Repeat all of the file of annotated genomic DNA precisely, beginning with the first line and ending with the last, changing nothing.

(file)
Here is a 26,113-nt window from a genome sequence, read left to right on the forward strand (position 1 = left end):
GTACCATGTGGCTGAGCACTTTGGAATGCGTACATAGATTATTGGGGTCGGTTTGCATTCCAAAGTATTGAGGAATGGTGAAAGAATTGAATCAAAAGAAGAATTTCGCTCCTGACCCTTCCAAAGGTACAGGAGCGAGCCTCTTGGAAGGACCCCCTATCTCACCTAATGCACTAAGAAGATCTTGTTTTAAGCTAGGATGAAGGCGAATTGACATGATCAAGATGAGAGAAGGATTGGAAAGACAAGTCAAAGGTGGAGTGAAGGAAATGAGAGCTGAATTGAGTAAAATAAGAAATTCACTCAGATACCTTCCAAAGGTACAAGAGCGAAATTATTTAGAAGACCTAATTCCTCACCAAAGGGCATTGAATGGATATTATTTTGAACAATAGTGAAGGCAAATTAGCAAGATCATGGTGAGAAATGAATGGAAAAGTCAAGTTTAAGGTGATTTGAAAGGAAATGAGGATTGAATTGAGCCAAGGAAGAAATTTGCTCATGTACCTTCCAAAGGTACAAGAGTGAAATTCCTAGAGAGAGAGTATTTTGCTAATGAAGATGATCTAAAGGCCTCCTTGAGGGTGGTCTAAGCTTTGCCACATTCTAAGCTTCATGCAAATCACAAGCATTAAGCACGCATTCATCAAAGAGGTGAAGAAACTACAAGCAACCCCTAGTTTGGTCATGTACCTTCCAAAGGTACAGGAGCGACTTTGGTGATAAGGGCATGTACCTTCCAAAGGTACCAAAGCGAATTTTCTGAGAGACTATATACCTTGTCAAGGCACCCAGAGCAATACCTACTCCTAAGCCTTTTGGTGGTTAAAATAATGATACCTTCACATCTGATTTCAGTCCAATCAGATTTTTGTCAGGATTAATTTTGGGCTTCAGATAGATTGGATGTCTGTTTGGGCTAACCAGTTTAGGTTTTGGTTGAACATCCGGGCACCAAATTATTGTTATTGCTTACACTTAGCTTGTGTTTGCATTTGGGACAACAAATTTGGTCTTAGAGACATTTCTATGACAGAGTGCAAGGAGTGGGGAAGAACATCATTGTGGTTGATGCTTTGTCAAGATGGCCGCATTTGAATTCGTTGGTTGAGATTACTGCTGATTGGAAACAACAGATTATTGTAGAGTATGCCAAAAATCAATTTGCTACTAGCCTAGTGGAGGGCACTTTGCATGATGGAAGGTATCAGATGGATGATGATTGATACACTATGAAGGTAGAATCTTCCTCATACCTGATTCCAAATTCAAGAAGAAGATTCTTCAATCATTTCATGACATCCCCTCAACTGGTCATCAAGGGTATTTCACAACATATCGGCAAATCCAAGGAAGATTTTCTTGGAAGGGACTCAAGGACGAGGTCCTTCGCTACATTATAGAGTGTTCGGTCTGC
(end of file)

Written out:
Here is a 26,113-nt window from a genome sequence, read left to right on the forward strand (position 1 = left end):
GTACCATGTGGCTGAGCACTTTGGAATGCGTACATAGATTATTGGGGTCGGTTTGCATTCCAAAGTATTGAGGAATGGTGAAAGAATTGAATCAAAAGAAGAATTTCGCTCCTGACCCTTCCAAAGGTACAGGAGCGAGCCTCTTGGAAGGACCCCCTATCTCACCTAATGCACTAAGAAGATCTTGTTTTAAGCTAGGATGAAGGCGAATTGACATGATCAAGATGAGAGAAGGATTGGAAAGACAAGTCAAAGGTGGAGTGAAGGAAATGAGAGCTGAATTGAGTAAAATAAGAAATTCACTCAGATACCTTCCAAAGGTACAAGAGCGAAATTATTTAGAAGACCTAATTCCTCACCAAAGGGCATTGAATGGATATTATTTTGAACAATAGTGAAGGCAAATTAGCAAGATCATGGTGAGAAATGAATGGAAAAGTCAAGTTTAAGGTGATTTGAAAGGAAATGAGGATTGAATTGAGCCAAGGAAGAAATTTGCTCATGTACCTTCCAAAGGTACAAGAGTGAAATTCCTAGAGAGAGAGTATTTTGCTAATGAAGATGATCTAAAGGCCTCCTTGAGGGTGGTCTAAGCTTTGCCACATTCTAAGCTTCATGCAAATCACAAGCATTAAGCACGCATTCATCAAAGAGGTGAAGAAACTACAAGCAACCCCTAGTTTGGTCATGTACCTTCCAAAGGTACAGGAGCGACTTTGGTGATAAGGGCATGTACCTTCCAAAGGTACCAAAGCGAATTTTCTGAGAGACTATATACCTTGTCAAGGCACCCAGAGCAATACCTACTCCTAAGCCTTTTGGTGGTTAAAATAATGATACCTTCACATCTGATTTCAGTCCAATCAGATTTTTGTCAGGATTAATTTTGGGCTTCAGATAGATTGGATGTCTGTTTGGGCTAACCAGTTTAGGTTTTGGTTGAACATCCGGGCACCAAATTATTGTTATTGCTTACACTTAGCTTGTGTTTGCATTTGGGACAACAAATTTGGTCTTAGAGACATTTCTATGACAGAGTGCAAGGAGTGGGGAAGAACATCATTGTGGTTGATGCTTTGTCAAGATGGCCGCATTTGAATTCGTTGGTTGAGATTACTGCTGATTGGAAACAACAGATTATTGTAGAGTATGCCAAAAATCAATTTGCTACTAGCCTAGTGGAGGGCACTTTGCATGATGGAAGGTATCAGATGGATGATGATTGATACACTATGAAGGTAGAATCTTCCTCATACCTGATTCCAAATTCAAGAAGAAGATTCTTCAATCATTTCATGACATCCCCTCAACTGGTCATCAAGGGTATTTCACAACATATCGGCAAATCCAAGGAAGATTTTCTTGGAAGGGACTCAAGGACGAGGTCCTTCGCTACATTATAGAGTGTTCGGTCTGC